Reading For Friday 1 Kings 2:1-12

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David encourages Solomon to be strong and follow after God by obeying his commands. If Solomon were to prosper, it would come about through faithful adherence to the law of Moses. David exhorted the young man to walk before God in truth with all his heart in order to experience the fulfillment of God’s promise of everlasting possession of the throne. There were certain obligations that David had neglected to fulfill or promised to fulfill that the dying king placed upon his son and successor. Solomon would have to deal with Joab, who had gotten away with murder during the reign of David. Solomon was not to allow Joab to go down to Sheol in peace. In other words, he must not be allowed to die a natural death. Solomon would need to act in his wisdom concerning the matter or a rebellion in the ranks of the army could occur. The situation is completely different with the sons of Barzillai. David owed this family a debt of gratitude dating back to the days when he fled from Absalom. Barzillai the Gileadite had brought David much needed supplies during those dark days. David encouraged Solomon to allow this family to be included among those who ate at his table with a perpetual food allowance. Shimei the Benjamite had cursed David in the hour of his humiliation by Absalom. Cursing the king was a capital crime, but when David was restored to his throne, he pledged that he would not execute Shimei. Solomon, however, was not bound by the oath of his father, and he needed to realize that a man like this could not be trusted. The morality of David’s instruction concerning Shimei and Joab seems questionable. These points, however, must be observed. However, no hint of malice or vindictiveness is evident in the passage, and it would appear that what was uppermost in David’s mind was strict observance of the law of God. That would include the execution of the murderer and the blasphemer. In these instructions, David is implicitly admitting to failure on his part. Shortly after David’s final instructions to Solomon, the elderly king and father died. David was buried in the City of David and his sepulcher still existed in the time of Christ (Acts 2:29). David’s reign lasted forty years. He had reigned seven years in Hebron, and thirty-three years in Jerusalem.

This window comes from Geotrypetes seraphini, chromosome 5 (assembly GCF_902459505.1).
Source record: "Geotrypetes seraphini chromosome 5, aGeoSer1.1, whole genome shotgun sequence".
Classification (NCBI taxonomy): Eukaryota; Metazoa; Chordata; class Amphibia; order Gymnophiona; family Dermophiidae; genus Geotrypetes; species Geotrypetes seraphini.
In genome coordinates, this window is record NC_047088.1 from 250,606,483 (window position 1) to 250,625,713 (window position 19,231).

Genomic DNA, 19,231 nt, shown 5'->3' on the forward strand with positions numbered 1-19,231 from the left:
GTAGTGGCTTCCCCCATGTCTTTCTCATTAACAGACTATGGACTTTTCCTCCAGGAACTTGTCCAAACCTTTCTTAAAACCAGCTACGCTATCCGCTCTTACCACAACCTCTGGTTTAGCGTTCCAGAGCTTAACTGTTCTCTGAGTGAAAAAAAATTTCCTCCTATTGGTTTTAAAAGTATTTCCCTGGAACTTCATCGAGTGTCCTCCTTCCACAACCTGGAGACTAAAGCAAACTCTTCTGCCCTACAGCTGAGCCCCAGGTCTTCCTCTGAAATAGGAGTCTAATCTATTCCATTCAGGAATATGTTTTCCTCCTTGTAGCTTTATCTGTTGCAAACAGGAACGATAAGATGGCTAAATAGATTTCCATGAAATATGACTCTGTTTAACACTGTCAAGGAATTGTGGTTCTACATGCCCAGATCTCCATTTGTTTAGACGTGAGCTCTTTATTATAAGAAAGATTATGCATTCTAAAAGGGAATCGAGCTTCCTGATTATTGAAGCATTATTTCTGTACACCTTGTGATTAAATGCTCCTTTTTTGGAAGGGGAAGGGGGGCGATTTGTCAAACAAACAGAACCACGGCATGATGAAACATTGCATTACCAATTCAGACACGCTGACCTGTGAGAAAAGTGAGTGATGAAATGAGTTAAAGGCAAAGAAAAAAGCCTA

Things To Consider:

  • Everyone copes with death differently. How does David address it with his son Solomon? Do you think it was effective? 
  • Should we think about death? Why? 
  • Why do you think David reminded Solomon to follow God's ways and commands? 
  • Why do you think David gave some difficult tasks to the new king? 
  • Why is David such an important figure in the Old Testament? 
  • Why is it important to know that Solomon's kingdom was firmly established?